# Vertical exaggeration

A vertically exaggerated mountain. In reality, the terrain would appear much flatter.

Vertical exaggeration (VE) is a scale that is used in raised-relief maps, plans and technical drawings (cross section perspectives), in order to emphasize vertical features, which might be too small to identify relative to the horizontal scale.

The vertical exaggeration is given by:

${\displaystyle {\mathit {VE}}={\mathit {\frac {VS}{HS}}}}$

where VS is the vertical scale and HS is the horizontal scale, both given as representative fractions.

For example, if 1 centimetre (0.39 in) vertically represents 200 metres (660 ft) and 1 centimetre (0.39 in) horizontally represents 4,000 metres (13,000 ft), the vertical exaggeration, 20×, is given by:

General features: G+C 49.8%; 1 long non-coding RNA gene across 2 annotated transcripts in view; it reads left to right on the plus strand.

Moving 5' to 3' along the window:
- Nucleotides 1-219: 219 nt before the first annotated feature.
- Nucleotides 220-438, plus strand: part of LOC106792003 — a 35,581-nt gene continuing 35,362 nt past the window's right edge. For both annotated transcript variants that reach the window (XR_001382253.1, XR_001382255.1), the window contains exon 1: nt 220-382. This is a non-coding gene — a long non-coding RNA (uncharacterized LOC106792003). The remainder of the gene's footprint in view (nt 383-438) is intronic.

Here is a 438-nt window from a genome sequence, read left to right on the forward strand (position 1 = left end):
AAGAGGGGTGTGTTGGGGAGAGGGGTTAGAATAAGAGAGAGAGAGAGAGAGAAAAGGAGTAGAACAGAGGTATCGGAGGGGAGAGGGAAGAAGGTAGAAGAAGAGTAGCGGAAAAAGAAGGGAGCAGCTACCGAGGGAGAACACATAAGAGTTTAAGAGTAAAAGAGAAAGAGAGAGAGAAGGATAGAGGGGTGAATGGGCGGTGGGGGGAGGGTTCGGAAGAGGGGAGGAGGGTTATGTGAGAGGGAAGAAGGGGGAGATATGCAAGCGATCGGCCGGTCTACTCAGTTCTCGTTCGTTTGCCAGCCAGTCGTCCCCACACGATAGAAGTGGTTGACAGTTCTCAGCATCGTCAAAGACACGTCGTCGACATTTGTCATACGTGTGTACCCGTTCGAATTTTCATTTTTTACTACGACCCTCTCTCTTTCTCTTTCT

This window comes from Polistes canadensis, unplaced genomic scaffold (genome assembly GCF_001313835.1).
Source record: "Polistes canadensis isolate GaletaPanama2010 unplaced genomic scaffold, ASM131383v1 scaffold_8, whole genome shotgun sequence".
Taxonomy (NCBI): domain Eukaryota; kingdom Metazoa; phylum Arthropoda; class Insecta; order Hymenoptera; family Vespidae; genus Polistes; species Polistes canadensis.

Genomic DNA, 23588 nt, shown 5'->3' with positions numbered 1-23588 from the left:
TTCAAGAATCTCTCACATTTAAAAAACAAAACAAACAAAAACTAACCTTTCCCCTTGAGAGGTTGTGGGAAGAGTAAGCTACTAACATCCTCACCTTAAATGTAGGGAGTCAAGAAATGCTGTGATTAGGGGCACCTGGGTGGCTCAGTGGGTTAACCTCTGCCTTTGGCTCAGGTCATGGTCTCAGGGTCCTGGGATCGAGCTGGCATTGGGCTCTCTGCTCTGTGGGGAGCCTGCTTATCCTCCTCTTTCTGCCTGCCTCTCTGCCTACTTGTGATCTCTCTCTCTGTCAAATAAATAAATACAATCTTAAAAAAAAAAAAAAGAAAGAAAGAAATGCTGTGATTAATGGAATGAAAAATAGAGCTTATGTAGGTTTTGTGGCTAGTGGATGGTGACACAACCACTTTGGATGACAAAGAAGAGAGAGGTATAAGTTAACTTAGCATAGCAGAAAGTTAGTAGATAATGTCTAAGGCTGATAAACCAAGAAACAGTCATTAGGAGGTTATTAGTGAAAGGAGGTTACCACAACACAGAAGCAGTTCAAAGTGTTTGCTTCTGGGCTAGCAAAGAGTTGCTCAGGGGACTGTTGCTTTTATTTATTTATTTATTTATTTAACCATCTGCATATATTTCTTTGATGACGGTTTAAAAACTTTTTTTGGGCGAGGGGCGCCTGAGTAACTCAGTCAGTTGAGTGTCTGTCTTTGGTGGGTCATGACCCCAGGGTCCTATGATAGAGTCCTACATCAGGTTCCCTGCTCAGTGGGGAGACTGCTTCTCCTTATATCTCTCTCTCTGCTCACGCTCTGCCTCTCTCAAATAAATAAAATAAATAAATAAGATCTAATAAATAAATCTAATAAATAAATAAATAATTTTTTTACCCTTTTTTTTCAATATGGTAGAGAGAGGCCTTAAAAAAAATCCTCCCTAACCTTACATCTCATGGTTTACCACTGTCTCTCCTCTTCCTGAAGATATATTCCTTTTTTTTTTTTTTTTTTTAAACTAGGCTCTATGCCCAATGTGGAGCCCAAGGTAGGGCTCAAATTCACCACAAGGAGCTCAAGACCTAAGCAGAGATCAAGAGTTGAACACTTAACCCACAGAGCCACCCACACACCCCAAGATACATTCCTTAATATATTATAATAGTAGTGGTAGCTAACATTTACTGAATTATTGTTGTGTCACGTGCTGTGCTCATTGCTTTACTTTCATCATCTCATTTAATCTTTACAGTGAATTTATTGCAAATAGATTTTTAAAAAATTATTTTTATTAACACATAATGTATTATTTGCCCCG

${\displaystyle {\mathit {VE}}={\frac {\frac {1}{200}}{\frac {1}{4000}}}={\frac {4000}{200}}=20}$.

Vertical exaggeration is given as a number; for example 5× means that vertical measurements are 5 times greater than horizontal measurements. The above example would be given as 20x. A value of 1× indicates that horizontal and vertical scales are identical, and is regarded as having "no vertical exaggeration." Vertical exaggerations less than 1 are not common, but indicate a reduction in vertical scale (or, equivalently, a horizontal exaggeration). In some cases, if the vertical exaggeration is too high, the map reader may get confused.